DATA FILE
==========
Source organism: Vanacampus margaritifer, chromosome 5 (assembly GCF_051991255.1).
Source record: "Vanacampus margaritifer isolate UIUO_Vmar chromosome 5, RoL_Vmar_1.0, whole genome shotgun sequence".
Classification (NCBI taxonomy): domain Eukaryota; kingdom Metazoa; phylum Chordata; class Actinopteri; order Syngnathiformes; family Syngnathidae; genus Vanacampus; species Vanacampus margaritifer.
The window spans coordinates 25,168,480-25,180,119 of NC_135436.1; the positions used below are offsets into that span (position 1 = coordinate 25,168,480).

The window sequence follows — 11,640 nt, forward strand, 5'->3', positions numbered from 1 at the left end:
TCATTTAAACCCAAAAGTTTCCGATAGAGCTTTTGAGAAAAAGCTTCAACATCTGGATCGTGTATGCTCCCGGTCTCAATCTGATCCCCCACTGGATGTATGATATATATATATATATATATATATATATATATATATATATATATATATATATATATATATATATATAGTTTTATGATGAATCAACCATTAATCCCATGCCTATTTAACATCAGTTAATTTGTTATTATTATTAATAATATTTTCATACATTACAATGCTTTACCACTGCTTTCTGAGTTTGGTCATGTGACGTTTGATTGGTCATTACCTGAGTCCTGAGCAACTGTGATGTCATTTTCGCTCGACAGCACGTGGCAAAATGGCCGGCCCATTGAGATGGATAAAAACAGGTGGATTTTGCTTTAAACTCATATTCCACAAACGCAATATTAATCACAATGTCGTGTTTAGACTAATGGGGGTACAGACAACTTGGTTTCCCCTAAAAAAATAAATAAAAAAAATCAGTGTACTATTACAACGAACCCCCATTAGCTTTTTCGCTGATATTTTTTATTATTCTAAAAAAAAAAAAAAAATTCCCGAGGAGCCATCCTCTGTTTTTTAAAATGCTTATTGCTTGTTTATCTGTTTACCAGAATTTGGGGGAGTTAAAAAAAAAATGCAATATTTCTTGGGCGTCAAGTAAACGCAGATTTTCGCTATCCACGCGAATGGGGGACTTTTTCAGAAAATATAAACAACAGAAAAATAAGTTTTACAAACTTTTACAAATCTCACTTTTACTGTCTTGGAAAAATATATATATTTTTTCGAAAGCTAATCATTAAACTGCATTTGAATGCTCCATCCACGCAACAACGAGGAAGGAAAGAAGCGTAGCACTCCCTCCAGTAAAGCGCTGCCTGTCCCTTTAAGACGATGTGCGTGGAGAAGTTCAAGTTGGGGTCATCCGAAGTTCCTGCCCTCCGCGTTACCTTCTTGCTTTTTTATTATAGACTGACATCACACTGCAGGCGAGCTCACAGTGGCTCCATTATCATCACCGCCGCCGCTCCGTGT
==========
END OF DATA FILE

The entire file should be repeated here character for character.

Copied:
Source organism: Vanacampus margaritifer, chromosome 5 (assembly GCF_051991255.1).
Source record: "Vanacampus margaritifer isolate UIUO_Vmar chromosome 5, RoL_Vmar_1.0, whole genome shotgun sequence".
Classification (NCBI taxonomy): domain Eukaryota; kingdom Metazoa; phylum Chordata; class Actinopteri; order Syngnathiformes; family Syngnathidae; genus Vanacampus; species Vanacampus margaritifer.
The window spans coordinates 25,168,480-25,180,119 of NC_135436.1; the positions used below are offsets into that span (position 1 = coordinate 25,168,480).

The window sequence follows — 11,640 nt, forward strand, 5'->3', positions numbered from 1 at the left end:
TCATTTAAACCCAAAAGTTTCCGATAGAGCTTTTGAGAAAAAGCTTCAACATCTGGATCGTGTATGCTCCCGGTCTCAATCTGATCCCCCACTGGATGTATGATATATATATATATATATATATATATATATATATATATATATATATATATATATATATATATATATAGTTTTATGATGAATCAACCATTAATCCCATGCCTATTTAACATCAGTTAATTTGTTATTATTATTAATAATATTTTCATACATTACAATGCTTTACCACTGCTTTCTGAGTTTGGTCATGTGACGTTTGATTGGTCATTACCTGAGTCCTGAGCAACTGTGATGTCATTTTCGCTCGACAGCACGTGGCAAAATGGCCGGCCCATTGAGATGGATAAAAACAGGTGGATTTTGCTTTAAACTCATATTCCACAAACGCAATATTAATCACAATGTCGTGTTTAGACTAATGGGGGTACAGACAACTTGGTTTCCCCTAAAAAAATAAATAAAAAAAATCAGTGTACTATTACAACGAACCCCCATTAGCTTTTTCGCTGATATTTTTTATTATTCTAAAAAAAAAAAAAAAATTCCCGAGGAGCCATCCTCTGTTTTTTAAAATGCTTATTGCTTGTTTATCTGTTTACCAGAATTTGGGGGAGTTAAAAAAAAAATGCAATATTTCTTGGGCGTCAAGTAAACGCAGATTTTCGCTATCCACGCGAATGGGGGACTTTTTCAGAAAATATAAACAACAGAAAAATAAGTTTTACAAACTTTTACAAATCTCACTTTTACTGTCTTGGAAAAATATATATATTTTTTCGAAAGCTAATCATTAAACTGCATTTGAATGCTCCATCCACGCAACAACGAGGAAGGAAAGAAGCGTAGCACTCCCTCCAGTAAAGCGCTGCCTGTCCCTTTAAGACGATGTGCGTGGAGAAGTTCAAGTTGGGGTCATCCGAAGTTCCTGCCCTCCGCGTTACCTTCTTGCTTTTTTATTATAGACTGACATCACACTGCAGGCGAGCTCACAGTGGCTCCATTATCATCACCGCCGCCGCTCCGTGT